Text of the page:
As the IdP Proxies are deployed on both calling parties'devices, the IdPs can log identity verification requests for incoming as well as outgoing calls. It may be possible for an IdP to track call history for a particular destination user who is using another IdP, even if an pseudonymous identity is given, and perhaps eventually link the records with the real identity. However, this risk only arises with habitual pseudonymous calling to the same destination.

4.4. Dependency of Identifiers

The aim of providing completely independent and portable identities is not easy to achieve. While the IdP-generated identity (with an IdP domain) is not related to any specific calling service, i.e. portable between services, it is still dependent on the IdP. If users wish to keep their well-known published identifiers when moving to another IdP, they need identities that ensure both CS and IdP independence. This requires users to use a global user identifier, such as a Universally Unique Identifier (UUID) [RFC4122] that would acts as a unifying key for all identities. This globally unique identifier could link several identifiers, both IdP-generated and CS-generated.

4.5. IdP Selection Issues

In WebRTC, each CS client in the device is responsible for setting up the authentication requests for its own party. The CS client decides what form of authentication to apply, i.e. peer authentication, server-side Single Sign-On, or service-specific authentication. This means that the CS controls the selection process, and may restrict the choices of IdP to choose from, or even prevent an IdP to be involved.

Current WebRTC specifications define two options for the CS to select an IdP for an identity assertion request:

  • If the setIdentityProvider() method has been called by the CS, the provided IdP will be used.
  • If the setIdentityProvider() method has NOT been called, the browser may use a pre-configured IdP.

Pre-configuring an IdP via the browser means that yet another party - the browser vendor - is a stakeholder in the WebRTC call initiation. It is argued that currently, users do not have sufficient control on the selection of the IdP with these facilities.

5. Identity Privacy

This section sheds a new light on the privacy requirements for undetectable, pseudonymous, and unlinkable callers that arise from the webRTC peer calling. Although these terms do exist, the associated privacy requirements have not been previously identified.

5.1. Desirable and Undesirable Identity Privacy

Many websites may be content to receive enquiries from anonymous callers, because this may generate impulse-buying, so they only request user details before completing a transaction. Such websites also require some privacy rules themselves, to protect specific personnel serving at a call center. Web calling encourages opportunistic calling by users who are merely visiting the websites, where users identities are 'incognito', i.e. their status is 'undetectable' or 'unobservable'. In certain circumstances, calls from undetectable identities should always be supported, e.g. calls to emergency services that are passed through without any authentication. While undetectable status is passive, in other cases callers may specifically wish to withhold their personal details for a variety of legitimate reasons, e.g. to avoid revealing interests in sensitive material or avoid personal embarrassment. In such cases, users can choose to use assumed names (pseudonyms). Similarly, there are good reasons to support the requirement of unlinkability that prevents tracing back previous calls, e.g. to avoid traders chasing business.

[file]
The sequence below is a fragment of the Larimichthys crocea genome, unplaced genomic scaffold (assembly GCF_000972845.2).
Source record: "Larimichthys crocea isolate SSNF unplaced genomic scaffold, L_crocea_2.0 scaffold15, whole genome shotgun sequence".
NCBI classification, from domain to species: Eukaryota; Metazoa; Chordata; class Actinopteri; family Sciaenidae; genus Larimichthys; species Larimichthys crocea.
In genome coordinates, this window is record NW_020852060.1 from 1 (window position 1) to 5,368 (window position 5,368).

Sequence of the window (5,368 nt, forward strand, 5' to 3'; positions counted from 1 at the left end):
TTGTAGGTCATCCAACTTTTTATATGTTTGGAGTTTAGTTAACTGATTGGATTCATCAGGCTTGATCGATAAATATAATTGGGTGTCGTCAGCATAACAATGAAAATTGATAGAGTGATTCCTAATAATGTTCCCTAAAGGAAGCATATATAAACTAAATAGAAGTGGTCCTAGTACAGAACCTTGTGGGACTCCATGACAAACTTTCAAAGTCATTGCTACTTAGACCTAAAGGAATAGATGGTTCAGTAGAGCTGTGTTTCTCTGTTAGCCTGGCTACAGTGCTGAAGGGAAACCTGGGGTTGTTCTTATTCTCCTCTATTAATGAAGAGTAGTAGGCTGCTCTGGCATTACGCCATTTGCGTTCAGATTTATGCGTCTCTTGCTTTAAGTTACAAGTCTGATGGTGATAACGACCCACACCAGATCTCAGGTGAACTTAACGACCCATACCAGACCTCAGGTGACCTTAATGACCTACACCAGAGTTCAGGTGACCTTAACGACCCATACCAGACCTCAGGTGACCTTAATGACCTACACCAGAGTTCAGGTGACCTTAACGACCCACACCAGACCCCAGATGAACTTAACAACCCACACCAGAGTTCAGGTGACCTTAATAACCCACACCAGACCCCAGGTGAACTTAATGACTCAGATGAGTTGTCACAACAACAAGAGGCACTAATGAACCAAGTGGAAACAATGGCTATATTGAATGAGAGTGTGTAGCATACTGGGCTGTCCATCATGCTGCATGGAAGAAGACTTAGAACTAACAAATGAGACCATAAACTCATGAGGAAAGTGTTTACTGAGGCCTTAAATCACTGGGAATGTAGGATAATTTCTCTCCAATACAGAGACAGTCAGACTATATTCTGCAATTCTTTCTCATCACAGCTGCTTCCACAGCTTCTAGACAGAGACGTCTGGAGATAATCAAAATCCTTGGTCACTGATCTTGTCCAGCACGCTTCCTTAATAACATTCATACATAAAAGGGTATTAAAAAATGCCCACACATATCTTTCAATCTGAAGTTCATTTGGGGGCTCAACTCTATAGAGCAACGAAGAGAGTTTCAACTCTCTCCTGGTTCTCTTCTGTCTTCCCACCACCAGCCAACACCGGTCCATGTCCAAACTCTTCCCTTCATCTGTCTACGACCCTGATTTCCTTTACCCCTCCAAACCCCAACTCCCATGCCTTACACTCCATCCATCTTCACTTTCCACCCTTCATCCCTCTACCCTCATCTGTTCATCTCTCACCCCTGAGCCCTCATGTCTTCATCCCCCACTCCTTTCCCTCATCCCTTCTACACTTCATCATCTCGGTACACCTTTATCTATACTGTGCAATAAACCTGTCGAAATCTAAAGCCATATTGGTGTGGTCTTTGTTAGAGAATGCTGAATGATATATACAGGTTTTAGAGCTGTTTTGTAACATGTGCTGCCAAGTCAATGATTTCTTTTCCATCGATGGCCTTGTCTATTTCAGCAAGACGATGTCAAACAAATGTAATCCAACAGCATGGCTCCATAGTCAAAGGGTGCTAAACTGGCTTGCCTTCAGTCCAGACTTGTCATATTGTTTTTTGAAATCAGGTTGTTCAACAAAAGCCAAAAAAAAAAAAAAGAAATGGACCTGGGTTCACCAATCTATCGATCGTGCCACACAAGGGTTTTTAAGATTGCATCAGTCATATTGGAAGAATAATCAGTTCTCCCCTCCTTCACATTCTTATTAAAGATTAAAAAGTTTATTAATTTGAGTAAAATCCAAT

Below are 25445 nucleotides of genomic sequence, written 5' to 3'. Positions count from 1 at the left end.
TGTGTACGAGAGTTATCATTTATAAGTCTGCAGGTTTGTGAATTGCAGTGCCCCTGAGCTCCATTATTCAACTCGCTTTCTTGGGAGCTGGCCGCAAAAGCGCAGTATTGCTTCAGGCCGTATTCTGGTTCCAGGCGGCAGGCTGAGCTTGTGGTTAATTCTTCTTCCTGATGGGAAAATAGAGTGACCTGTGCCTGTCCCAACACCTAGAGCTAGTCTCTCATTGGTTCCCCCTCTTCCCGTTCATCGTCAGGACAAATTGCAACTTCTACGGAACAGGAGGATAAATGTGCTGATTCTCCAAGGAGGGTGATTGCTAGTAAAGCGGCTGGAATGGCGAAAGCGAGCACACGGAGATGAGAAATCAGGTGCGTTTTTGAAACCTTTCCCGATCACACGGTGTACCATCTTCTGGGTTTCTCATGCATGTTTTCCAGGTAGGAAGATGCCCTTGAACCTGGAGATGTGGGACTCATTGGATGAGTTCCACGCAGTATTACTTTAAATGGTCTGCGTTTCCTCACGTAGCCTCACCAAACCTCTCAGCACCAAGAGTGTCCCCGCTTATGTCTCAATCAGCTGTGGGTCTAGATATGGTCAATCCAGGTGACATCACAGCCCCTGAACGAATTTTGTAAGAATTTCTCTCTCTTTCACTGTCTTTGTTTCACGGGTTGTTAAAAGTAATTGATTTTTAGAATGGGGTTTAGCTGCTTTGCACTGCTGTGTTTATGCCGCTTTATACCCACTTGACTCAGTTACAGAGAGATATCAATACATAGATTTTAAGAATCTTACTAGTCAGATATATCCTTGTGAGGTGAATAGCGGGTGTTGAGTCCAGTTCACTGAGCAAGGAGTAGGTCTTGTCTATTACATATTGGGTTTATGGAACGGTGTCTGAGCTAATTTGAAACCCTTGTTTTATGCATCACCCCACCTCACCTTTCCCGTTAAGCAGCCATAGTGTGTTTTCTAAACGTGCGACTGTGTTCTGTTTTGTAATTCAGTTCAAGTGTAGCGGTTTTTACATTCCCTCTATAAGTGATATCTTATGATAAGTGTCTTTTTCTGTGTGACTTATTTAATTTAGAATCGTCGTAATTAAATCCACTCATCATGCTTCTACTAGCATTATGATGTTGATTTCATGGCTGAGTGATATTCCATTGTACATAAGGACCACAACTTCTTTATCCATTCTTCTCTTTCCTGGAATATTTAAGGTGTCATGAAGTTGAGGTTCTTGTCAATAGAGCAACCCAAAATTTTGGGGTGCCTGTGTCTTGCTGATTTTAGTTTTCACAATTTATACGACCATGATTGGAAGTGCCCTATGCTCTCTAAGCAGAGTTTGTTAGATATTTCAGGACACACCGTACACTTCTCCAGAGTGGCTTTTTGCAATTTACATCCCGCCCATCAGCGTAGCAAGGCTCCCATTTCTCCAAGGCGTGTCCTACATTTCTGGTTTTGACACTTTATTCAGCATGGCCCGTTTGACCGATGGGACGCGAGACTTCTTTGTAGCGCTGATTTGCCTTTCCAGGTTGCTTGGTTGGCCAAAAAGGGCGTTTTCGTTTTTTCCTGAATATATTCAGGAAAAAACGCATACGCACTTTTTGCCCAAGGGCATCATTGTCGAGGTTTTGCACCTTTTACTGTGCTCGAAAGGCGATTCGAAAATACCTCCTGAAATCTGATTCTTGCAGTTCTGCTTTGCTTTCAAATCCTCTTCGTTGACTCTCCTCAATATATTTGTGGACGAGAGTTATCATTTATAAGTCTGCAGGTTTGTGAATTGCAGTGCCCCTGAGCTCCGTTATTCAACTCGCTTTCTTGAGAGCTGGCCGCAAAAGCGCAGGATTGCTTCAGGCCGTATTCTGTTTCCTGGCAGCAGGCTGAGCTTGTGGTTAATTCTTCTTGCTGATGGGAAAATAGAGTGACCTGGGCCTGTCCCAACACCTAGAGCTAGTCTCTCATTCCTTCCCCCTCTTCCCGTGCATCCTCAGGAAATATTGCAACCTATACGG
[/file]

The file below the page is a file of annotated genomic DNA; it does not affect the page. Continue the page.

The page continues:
The contrasting requirements to prevent anonymity should also be considered, in order to prevent abuse, e.g. for nuisance calls or malicious disruption of service. The solution to block all callers who are not on the personal contact list may suffice for individual users, but this is too restrictive for a business.

Therefore, since privacy protection is both desirable and undesirable depending on context and point of view, privacy rules need finer granularity, so that they can be applied judiciously, according to context and circumstances. Hence, the requirements are for WebRTC authentication to support different states of user privacy and anonymity: Undetectable (undisclosed identity), Pseudonymous (false or fictitious identity) or unlinkable (untraceable address/path).

5.2. Undetectable Calling

Undetectable calling may be initiated without logging to any CS, while the user is unknown. When a call is made without logging to the CS, a call request may be processed without any authentication.

5.3. Pseudonymous Calling

Pseudonymous calling means that the username identifier is replaced with an assumed name that hides the user's identity. The authentication can be performed by an IdP who is aware of the pseudonym owner. Hence, the other parties can be reassured that the identity is verified. Such authentication may not be sufficient for monetized transaction and non-repudiation, but is considered acceptable for web calling.

5.4. Unlinkable Calling